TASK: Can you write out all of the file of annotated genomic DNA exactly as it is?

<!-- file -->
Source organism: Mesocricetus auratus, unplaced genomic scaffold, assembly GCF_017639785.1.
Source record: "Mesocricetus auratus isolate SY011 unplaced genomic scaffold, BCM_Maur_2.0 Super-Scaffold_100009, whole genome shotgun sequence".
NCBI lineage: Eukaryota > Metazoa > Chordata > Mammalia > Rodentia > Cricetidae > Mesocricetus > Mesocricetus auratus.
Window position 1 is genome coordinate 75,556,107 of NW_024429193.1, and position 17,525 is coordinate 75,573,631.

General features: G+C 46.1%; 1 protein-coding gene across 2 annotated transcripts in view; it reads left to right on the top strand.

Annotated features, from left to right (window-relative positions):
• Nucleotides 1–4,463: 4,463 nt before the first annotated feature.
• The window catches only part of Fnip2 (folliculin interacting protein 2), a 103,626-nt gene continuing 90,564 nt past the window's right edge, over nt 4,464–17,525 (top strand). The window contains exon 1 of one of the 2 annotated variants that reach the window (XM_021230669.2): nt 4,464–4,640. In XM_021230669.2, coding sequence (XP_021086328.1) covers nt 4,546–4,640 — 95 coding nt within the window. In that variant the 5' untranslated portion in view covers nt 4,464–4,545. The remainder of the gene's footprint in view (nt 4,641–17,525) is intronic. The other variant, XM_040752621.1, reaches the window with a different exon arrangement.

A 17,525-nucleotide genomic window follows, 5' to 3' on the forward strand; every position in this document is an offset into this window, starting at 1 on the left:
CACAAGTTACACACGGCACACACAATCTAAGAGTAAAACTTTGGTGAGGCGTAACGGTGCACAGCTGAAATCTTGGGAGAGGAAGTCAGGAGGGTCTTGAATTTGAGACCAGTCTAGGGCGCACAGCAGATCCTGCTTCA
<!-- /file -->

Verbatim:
Source organism: Mesocricetus auratus, unplaced genomic scaffold, assembly GCF_017639785.1.
Source record: "Mesocricetus auratus isolate SY011 unplaced genomic scaffold, BCM_Maur_2.0 Super-Scaffold_100009, whole genome shotgun sequence".
NCBI lineage: Eukaryota > Metazoa > Chordata > Mammalia > Rodentia > Cricetidae > Mesocricetus > Mesocricetus auratus.
Window position 1 is genome coordinate 75,556,107 of NW_024429193.1, and position 17,525 is coordinate 75,573,631.

General features: G+C 46.1%; 1 protein-coding gene across 2 annotated transcripts in view; it reads left to right on the top strand.

Annotated features, from left to right (window-relative positions):
• Nucleotides 1–4,463: 4,463 nt before the first annotated feature.
• The window catches only part of Fnip2 (folliculin interacting protein 2), a 103,626-nt gene continuing 90,564 nt past the window's right edge, over nt 4,464–17,525 (top strand). The window contains exon 1 of one of the 2 annotated variants that reach the window (XM_021230669.2): nt 4,464–4,640. In XM_021230669.2, coding sequence (XP_021086328.1) covers nt 4,546–4,640 — 95 coding nt within the window. In that variant the 5' untranslated portion in view covers nt 4,464–4,545. The remainder of the gene's footprint in view (nt 4,641–17,525) is intronic. The other variant, XM_040752621.1, reaches the window with a different exon arrangement.

A 17,525-nucleotide genomic window follows, 5' to 3' on the forward strand; every position in this document is an offset into this window, starting at 1 on the left:
CACAAGTTACACACGGCACACACAATCTAAGAGTAAAACTTTGGTGAGGCGTAACGGTGCACAGCTGAAATCTTGGGAGAGGAAGTCAGGAGGGTCTTGAATTTGAGACCAGTCTAGGGCGCACAGCAGATCCTGCTTCA